The Priest of Ballymurphy

A priest I am, and serve the Lamb,
and over miles of road
His way I trod, though poorly shod
to carry such a load.
For there were some would never come
to walk in God’s good name,
and some I knew – though these were few –
would brand that name with shame.

And some I saw that broke the law
and said such words of trust
in Him, I’d think they were the link
between our greed and lust
and Jesus’ love. And some would serve
Him faithfully and right,
and then would curse the Church – and worse –
when their day turned to night.

There came the day I went His way
to help one that was good.
He stopped some children being killed –
they shot him where he stood.
I bent that one soul might repent.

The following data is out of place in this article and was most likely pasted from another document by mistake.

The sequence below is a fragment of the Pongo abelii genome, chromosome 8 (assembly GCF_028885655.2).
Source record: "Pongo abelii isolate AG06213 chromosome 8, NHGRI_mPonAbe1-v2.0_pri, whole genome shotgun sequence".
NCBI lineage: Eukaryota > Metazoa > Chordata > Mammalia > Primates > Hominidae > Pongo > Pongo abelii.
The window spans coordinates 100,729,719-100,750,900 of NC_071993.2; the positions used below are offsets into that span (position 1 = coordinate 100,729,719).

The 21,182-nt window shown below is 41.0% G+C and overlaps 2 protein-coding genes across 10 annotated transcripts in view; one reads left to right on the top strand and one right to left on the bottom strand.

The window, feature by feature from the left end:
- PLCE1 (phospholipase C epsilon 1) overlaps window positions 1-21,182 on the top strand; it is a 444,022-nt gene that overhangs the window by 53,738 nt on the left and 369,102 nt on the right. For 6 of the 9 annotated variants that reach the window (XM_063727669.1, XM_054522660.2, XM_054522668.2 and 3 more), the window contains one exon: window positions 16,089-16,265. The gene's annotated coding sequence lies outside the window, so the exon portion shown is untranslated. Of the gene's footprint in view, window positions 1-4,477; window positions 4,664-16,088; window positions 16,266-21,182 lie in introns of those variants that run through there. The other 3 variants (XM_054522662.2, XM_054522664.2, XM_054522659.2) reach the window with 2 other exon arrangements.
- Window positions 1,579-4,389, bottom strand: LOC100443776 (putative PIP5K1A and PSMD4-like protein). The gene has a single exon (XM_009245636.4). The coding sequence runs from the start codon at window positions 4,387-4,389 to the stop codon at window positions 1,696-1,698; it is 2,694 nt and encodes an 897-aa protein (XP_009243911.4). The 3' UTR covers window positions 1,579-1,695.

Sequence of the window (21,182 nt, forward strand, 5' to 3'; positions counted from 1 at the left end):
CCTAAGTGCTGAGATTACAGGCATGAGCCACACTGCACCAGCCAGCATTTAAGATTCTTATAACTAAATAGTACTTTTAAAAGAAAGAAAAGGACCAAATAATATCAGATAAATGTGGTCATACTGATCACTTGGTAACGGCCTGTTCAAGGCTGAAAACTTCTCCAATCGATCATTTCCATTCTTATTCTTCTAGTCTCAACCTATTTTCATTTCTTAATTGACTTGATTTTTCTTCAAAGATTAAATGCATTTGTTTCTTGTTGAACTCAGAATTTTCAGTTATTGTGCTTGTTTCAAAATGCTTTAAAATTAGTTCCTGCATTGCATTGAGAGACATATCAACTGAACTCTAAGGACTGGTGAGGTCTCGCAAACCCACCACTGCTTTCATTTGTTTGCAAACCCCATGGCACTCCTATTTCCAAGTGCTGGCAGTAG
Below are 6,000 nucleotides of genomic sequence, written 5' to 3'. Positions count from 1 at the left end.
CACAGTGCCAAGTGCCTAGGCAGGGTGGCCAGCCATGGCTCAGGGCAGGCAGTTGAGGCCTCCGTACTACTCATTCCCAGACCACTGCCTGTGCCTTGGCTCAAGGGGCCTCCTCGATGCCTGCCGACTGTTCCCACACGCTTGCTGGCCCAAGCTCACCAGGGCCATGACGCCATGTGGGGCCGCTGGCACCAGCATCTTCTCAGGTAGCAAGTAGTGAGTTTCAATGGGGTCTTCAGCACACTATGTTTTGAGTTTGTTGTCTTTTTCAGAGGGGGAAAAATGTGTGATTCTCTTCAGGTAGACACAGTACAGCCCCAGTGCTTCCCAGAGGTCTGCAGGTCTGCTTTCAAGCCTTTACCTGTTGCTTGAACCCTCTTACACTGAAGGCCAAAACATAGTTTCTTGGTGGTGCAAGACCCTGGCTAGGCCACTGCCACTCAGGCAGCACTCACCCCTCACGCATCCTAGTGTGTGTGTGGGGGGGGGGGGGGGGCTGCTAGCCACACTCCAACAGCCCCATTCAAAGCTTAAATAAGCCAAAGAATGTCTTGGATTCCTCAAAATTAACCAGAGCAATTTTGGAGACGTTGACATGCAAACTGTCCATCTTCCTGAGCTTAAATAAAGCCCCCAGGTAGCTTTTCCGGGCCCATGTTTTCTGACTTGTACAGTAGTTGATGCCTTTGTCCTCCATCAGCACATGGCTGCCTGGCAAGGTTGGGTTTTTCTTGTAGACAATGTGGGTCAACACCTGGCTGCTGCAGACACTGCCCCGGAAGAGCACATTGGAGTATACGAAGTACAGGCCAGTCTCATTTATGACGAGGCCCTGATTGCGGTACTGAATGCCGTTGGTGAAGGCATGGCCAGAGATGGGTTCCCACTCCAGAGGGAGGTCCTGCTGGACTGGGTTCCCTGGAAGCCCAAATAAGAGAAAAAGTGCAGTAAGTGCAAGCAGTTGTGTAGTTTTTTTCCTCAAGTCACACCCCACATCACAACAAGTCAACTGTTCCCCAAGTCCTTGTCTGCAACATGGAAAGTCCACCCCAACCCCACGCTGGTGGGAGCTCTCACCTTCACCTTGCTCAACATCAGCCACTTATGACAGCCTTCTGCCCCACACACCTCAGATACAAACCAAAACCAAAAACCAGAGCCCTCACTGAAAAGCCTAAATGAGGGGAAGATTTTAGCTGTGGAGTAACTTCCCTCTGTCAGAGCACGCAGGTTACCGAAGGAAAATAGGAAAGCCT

It seems he did not die;
but my own world was struck out, whirled
away. That soul was I.

You Orange-men, you Ulster-men,
you unsure British lads,
I.R.A. guns, admit for once
you carry funeral spades.
Yet it was not a soldier’s shot
that put me underground,
but Ireland’s force, that in its course
turns history around.

You mighty states that rule men’s fates,
and see in vanity
new empires born, see Ireland torn
by Christianity.
What king, whose helpless mind can swing
from good to bad to good –
what working man can sense God’s plan?
Love is not understood.

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